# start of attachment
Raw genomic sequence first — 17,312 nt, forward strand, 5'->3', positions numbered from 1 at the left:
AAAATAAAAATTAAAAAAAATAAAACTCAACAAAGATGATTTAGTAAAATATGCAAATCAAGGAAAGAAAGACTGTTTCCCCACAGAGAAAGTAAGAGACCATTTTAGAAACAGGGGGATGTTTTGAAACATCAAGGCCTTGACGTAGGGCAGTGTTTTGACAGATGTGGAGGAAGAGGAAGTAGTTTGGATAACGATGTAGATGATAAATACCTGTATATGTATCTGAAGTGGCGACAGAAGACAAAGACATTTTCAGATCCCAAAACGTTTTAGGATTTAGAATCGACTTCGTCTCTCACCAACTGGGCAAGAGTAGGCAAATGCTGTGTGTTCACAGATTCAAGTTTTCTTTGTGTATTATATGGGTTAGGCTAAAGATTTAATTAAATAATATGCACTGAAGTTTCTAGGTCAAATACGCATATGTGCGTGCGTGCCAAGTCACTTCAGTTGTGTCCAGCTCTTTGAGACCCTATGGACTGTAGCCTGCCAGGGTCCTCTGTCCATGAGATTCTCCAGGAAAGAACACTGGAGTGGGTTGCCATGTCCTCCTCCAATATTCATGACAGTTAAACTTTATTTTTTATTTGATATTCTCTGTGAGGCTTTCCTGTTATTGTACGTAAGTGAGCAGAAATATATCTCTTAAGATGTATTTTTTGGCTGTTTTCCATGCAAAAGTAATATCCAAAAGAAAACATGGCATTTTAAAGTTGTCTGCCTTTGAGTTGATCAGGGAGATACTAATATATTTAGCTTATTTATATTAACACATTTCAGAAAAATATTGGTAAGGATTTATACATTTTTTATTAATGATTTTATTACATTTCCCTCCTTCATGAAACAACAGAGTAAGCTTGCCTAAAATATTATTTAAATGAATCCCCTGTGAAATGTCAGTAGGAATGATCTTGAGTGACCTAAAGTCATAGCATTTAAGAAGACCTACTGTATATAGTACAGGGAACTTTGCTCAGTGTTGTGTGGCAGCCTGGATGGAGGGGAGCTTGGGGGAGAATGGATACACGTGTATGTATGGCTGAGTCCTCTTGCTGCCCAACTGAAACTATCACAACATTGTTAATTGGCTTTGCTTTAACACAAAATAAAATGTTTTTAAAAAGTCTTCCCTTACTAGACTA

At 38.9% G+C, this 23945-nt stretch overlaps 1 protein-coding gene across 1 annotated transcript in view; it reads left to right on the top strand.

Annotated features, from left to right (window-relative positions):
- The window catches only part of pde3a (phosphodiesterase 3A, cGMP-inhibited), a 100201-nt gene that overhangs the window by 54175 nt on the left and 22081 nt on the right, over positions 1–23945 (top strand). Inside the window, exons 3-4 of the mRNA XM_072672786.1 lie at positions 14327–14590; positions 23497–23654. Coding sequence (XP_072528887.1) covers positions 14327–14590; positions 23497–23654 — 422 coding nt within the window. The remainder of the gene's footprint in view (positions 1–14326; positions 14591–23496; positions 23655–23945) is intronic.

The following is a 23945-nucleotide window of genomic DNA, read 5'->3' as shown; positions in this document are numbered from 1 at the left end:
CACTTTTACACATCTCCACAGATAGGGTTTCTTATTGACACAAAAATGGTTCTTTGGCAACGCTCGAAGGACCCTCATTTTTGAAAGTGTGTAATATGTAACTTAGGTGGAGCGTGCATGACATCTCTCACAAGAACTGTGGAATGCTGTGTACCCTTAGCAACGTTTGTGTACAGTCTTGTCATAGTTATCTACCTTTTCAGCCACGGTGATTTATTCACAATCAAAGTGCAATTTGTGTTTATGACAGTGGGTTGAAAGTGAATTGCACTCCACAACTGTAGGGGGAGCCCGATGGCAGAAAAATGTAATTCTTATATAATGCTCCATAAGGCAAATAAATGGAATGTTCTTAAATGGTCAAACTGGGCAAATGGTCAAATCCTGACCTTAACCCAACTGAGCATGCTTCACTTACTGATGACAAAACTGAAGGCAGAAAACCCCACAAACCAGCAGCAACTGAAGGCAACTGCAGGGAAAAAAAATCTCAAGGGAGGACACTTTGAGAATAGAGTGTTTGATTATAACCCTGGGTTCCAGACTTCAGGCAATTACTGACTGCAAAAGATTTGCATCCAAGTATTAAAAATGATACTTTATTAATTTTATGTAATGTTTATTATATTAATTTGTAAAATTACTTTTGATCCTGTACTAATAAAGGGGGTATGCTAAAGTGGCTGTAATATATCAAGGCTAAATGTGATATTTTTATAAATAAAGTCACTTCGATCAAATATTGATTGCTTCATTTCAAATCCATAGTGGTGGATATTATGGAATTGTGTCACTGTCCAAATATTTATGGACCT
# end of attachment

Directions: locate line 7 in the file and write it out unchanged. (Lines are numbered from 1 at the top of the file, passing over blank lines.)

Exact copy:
CACTTTTACACATCTCCACAGATAGGGTTTCTTATTGACACAAAAATGGTTCTTTGGCAACGCTCGAAGGACCCTCATTTTTGAAAGTGTGTAATATGTAACTTAGGTGGAGCGTGCATGACATCTCTCACAAGAACTGTGGAATGCTGTGTACCCTTAGCAACGTTTGTGTACAGTCTTGTCATAGTTATCTACCTTTTCAGCCACGGTGATTTATTCACAATCAAAGTGCAATTTGTGTTTATGACAGTGGGTTGAAAGTGAATTGCACTCCACAACTGTAGGGGGAGCCCGATGGCAGAAAAATGTAATTCTTATATAATGCTCCATAAGGCAAATAAATGGAATGTTCTTAAATGGTCAAACTGGGCAAATGGTCAAATCCTGACCTTAACCCAACTGAGCATGCTTCACTTACTGATGACAAAACTGAAGGCAGAAAACCCCACAAACCAGCAGCAACTGAAGGCAACTGCAGGGAAAAAAAATCTCAAGGGAGGACACTTTGAGAATAGAGTGTTTGATTATAACCCTGGGTTCCAGACTTCAGGCAATTACTGACTGCAAAAGATTTGCATCCAAGTATTAAAAATGATACTTTATTAATTTTATGTAATGTTTATTATATTAATTTGTAAAATTACTTTTGATCCTGTACTAATAAAGGGGGTATGCTAAAGTGGCTGTAATATATCAAGGCTAAATGTGATATTTTTATAAATAAAGTCACTTCGATCAAATATTGATTGCTTCATTTCAAATCCATAGTGGTGGATATTATGGAATTGTGTCACTGTCCAAATATTTATGGACCT